Beyond centrally managing automation code, it is also essential to define and evolve standards to integrate and orchestrate automation across teams and projects more readily. As broad adoption and reuse increase, look to establish a governing group to address cross-team challenges. These typically include standard tooling, requirements for automated testing, and best practices for deploying or rolling back changes.
5. Create a community and collaborate
Getting to an automation-first mentality requires collaboration. This can put off many people, especially those who may greet the word with skepticism. But the root of DevSecOps is having these teams together at the table, whether it's fun or not. The process isn't magic, and it will not solve all problems, but the result is complex orchestrations—including a comprehensive standard and a process for governing the automations. These automations should focus on actual pain points within your organization, and they should provide real, measurable business value to the teams in play.
One way to make collaboration faster and more effective is to establish an automation community within your organization. This community should be the core automation team and include people from across the organization. Their mission is to share approaches, address challenges, and help other teams adopt automation successfully. They do this by helping engage these other teams, showing them the successes and possibilities, guiding them on the standard practices, and generally sharing knowledge (and playbooks) that help others solve problems and accelerate their use of automation.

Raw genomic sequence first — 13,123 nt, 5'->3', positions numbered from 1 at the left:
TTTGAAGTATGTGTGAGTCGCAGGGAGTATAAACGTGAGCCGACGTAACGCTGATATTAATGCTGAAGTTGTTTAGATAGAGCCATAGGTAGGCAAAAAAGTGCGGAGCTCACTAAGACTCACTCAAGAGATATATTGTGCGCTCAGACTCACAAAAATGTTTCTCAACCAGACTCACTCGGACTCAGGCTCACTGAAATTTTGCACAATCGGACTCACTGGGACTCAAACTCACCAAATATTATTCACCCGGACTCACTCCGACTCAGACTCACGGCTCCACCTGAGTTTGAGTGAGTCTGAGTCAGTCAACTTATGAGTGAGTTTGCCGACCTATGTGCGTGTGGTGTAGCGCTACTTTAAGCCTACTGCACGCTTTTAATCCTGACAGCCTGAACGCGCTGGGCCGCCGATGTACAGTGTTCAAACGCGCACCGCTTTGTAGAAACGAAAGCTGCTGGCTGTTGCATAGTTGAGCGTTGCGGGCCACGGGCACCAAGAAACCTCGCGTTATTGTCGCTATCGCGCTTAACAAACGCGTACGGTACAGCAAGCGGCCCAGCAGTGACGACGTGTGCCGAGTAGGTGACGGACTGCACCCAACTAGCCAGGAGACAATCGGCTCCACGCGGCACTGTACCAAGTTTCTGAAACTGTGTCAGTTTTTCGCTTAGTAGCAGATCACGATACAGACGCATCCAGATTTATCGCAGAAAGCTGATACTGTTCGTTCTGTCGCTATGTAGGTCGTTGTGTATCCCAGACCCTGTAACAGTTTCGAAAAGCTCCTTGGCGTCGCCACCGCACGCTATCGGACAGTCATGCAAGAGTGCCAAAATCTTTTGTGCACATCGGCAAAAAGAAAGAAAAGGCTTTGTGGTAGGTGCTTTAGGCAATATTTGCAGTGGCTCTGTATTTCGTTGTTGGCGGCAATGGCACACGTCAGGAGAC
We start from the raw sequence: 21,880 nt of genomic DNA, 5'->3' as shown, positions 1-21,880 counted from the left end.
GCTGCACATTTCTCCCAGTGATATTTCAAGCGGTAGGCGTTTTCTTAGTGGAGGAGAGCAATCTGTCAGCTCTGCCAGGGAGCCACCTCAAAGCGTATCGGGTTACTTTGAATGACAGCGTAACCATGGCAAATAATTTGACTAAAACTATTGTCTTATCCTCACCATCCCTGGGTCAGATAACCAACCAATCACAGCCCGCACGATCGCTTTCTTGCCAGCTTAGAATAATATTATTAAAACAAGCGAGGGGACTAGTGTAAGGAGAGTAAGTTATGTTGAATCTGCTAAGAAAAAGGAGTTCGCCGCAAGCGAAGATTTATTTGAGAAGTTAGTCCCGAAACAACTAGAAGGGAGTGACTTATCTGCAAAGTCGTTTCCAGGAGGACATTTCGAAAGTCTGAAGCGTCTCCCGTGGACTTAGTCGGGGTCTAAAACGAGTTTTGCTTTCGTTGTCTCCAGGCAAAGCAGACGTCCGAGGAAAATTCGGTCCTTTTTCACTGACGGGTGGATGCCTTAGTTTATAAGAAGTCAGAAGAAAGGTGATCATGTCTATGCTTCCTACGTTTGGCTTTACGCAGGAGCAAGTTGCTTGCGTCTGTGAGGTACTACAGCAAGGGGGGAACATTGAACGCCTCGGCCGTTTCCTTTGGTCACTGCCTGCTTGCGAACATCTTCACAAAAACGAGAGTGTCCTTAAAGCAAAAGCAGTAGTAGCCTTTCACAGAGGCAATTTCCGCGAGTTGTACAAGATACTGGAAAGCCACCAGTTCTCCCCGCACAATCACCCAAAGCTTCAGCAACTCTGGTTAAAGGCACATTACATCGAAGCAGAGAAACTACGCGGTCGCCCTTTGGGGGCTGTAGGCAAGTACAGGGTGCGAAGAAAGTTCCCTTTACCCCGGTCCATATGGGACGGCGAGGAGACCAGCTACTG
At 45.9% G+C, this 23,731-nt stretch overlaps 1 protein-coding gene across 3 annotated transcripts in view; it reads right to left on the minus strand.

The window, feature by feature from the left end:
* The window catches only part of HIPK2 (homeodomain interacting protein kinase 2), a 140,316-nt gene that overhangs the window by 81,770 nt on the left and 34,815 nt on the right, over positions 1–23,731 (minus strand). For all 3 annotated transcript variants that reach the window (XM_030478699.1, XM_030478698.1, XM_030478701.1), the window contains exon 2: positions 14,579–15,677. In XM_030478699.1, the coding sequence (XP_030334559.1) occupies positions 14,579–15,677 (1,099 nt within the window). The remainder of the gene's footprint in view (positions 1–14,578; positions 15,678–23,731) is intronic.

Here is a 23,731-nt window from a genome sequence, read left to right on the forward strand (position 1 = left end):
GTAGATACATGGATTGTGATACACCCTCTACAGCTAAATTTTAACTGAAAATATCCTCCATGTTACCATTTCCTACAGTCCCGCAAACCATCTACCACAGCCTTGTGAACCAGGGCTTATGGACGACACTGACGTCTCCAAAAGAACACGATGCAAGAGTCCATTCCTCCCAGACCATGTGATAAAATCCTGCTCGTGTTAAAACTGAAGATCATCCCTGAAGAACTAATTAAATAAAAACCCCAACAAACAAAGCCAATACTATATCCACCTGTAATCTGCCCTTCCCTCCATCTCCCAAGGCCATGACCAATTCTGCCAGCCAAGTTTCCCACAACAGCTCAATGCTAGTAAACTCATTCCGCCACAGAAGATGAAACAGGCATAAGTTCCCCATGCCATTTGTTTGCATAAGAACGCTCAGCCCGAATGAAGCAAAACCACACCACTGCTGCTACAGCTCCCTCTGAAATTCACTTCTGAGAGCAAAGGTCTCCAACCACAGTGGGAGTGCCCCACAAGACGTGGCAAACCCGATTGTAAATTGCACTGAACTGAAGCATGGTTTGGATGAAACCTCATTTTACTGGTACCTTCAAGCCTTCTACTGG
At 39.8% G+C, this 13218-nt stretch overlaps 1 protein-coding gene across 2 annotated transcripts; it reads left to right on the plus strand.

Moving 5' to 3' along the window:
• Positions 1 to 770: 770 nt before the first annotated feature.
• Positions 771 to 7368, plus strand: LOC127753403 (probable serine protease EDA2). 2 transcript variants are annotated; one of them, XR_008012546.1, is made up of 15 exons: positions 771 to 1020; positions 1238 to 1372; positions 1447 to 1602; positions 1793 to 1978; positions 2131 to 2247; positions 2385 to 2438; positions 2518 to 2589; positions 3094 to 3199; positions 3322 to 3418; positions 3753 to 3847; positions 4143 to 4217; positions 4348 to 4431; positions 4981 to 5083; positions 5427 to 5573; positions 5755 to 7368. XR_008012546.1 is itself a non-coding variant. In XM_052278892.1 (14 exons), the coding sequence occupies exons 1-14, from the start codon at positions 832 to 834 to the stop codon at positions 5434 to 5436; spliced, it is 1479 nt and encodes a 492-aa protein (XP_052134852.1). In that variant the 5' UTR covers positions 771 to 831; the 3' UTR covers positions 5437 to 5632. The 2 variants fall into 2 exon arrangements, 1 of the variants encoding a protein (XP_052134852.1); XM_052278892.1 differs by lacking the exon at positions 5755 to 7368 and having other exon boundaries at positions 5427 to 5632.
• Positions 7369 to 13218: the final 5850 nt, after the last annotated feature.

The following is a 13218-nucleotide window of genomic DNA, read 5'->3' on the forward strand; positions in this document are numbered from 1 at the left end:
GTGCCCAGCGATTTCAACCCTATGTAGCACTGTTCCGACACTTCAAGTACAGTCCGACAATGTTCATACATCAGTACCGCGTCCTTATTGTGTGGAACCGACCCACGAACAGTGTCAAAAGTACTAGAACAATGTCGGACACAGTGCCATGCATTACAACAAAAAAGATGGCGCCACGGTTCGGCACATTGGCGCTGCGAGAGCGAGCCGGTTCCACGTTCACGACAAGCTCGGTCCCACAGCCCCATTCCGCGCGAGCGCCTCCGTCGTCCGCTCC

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Where does it end?
Automation is most powerful when it's focused on business impacts. Those impacts may be internal productivity (like push-button environments) or customer-facing (like faster customer response times). As automation gains broader adoption within your organization, you're likely to find that to continue the evolution and increase value, workflows and fundamental approaches need reinventing.
For example, processes that used to have approvals that sat midstream are rebuilt to be fully automated. Rather than strictly looking at the tasks to automate, you're building a platform that lets you continually optimize workflows and processes far beyond replacing a manual task with an automated one. You're building a platform capable of performing event-driven, automated remediation, automating compliance through patching that minimizes downtime and customer service interruptions, and designing processes and workflows that innovate more secure ways to remove superfluous human intervention.
At its root, automation is a straightforward solution, but it's a very open-ended one. And change is fast. Your goals will change rapidly because automation is, by nature, a very flexible and adaptable solution to business needs. The end result is an automation-first mindset, but the workaround automations, the iterations and minimum viable product (MVP), and work optimizing should and will adjust to your capabilities and evolving business needs.
[ Download now: Enterprise automation DevOps checklist. ]